Whilst this news is a few weeks old I thought it was still important to bring to the attention of those of you with Android devices.
In conjunction with an update to the Android Market application for the platform, Google also changed the arrangement when it came to automatic refunds for undesired applications. Originally, Google allowed up to 24 hours for a consumer to remove an application from their device after initial purchase to qualify for an automatic refund. In my mind this was a great benefit over Apple’s App Store via iTunes which required a user to grovel to Apple and hope for mercy.
Unfortunately, Google has wound back the grace period of 24 hours down to a relatively small 15 minutes. In most cases this may still be fine for those tiny applications with narrow or limited functionality that come down in under a mute or two giving you about ten minutes to work out if it was what you expected. However, more elaborate or complex applications and those that are physically larger will have less to little opportunity (if at all) to fully test the application within fifteen minutes from the time it was bought.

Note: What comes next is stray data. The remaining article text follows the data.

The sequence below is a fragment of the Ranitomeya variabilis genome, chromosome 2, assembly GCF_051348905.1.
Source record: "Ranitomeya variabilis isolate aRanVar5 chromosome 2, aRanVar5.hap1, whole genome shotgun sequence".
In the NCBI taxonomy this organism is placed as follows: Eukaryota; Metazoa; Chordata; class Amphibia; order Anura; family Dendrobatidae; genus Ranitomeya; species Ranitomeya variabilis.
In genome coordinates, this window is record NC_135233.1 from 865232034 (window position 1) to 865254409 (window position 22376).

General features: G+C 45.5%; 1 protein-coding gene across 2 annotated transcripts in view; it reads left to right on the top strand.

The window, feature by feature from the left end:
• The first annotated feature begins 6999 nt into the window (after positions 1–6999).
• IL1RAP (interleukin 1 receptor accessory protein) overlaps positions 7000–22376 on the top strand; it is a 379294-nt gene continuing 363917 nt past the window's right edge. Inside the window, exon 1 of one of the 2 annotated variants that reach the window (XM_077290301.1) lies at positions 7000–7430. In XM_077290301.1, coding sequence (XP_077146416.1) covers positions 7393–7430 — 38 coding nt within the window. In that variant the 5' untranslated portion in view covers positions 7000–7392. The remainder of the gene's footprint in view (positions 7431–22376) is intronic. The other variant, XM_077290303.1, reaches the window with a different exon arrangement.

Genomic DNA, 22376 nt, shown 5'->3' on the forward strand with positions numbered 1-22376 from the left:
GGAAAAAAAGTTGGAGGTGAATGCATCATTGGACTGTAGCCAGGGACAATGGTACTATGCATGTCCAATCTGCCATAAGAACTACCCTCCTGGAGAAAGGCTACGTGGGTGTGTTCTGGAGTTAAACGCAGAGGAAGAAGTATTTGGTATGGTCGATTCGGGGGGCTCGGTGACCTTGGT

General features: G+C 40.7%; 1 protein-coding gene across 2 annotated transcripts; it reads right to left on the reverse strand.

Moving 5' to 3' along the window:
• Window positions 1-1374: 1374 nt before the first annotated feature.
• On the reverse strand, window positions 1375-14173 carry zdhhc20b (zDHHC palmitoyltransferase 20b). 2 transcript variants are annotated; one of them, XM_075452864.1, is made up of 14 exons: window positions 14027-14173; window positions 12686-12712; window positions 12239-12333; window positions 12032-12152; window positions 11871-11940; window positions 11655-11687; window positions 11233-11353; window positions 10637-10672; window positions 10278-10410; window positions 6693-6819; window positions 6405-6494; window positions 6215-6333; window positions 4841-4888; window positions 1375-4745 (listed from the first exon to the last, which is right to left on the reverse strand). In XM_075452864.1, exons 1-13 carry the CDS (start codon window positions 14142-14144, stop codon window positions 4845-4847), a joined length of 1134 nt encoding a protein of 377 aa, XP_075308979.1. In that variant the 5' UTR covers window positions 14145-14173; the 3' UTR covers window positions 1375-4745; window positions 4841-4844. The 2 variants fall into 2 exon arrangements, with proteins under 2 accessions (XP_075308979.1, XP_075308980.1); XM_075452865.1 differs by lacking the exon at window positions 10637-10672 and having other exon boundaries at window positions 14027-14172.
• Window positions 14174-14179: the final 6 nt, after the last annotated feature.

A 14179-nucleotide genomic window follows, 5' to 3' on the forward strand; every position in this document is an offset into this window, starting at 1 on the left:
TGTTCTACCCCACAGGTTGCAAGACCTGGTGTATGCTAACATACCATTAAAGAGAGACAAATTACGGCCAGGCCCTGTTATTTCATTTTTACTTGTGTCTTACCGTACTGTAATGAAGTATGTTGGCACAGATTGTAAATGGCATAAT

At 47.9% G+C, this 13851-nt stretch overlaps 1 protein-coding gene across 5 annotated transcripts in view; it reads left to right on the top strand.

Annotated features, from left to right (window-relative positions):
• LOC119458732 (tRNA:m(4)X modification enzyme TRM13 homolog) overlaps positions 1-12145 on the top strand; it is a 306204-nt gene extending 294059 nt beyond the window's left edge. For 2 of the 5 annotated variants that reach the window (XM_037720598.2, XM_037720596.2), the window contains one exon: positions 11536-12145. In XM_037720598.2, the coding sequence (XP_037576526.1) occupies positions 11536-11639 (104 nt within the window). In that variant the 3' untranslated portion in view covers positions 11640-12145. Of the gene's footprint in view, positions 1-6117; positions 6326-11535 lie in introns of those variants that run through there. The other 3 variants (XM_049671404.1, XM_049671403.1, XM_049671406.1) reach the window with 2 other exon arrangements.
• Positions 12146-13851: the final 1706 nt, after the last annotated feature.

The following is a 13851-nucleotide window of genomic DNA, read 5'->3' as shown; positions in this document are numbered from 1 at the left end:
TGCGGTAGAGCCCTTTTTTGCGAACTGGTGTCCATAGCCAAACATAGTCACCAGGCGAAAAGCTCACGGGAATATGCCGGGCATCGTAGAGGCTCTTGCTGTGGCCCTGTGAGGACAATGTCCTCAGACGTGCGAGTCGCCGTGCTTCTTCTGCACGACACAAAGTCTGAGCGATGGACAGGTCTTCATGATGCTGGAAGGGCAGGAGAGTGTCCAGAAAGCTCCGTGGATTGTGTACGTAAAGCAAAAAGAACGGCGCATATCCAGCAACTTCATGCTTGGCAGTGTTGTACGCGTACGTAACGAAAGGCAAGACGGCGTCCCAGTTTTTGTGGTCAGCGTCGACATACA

The real problem here is applications that weigh in over the 50MB limit enforced on the Android Market. At the moment, software developers that need to exceed this limit execute a separate download process upon the first launch of the application. Depending on how much time this takes it can easily chew up the 15 minute grace period (even on Wi-Fi). This is further exacerbated when a user finds out that their device is incompatible with the software (either due to an older OS on the device or hardware limitation).
Personally, I think Google can find some sort of compromise. Of course, developers should be paid for their work and consumer should have an easy mechanism to return a purchase should it not meet their expectations. If I had a say in the matter, I reckon twelve hours would be sufficient so as to allow people time to download the application, look after other things that might be going on in their life (or even have a nap) and then work out if the application was what they imagined. It’d also save Google paying employees to manually process refunds for these instances (after all, Google is in this game to make money and not fritter it away on operational overheads).
Come on Google, you should know better – don’t be evil. Trifling with consumer rights with respect to digital goods is not a step in the right direction.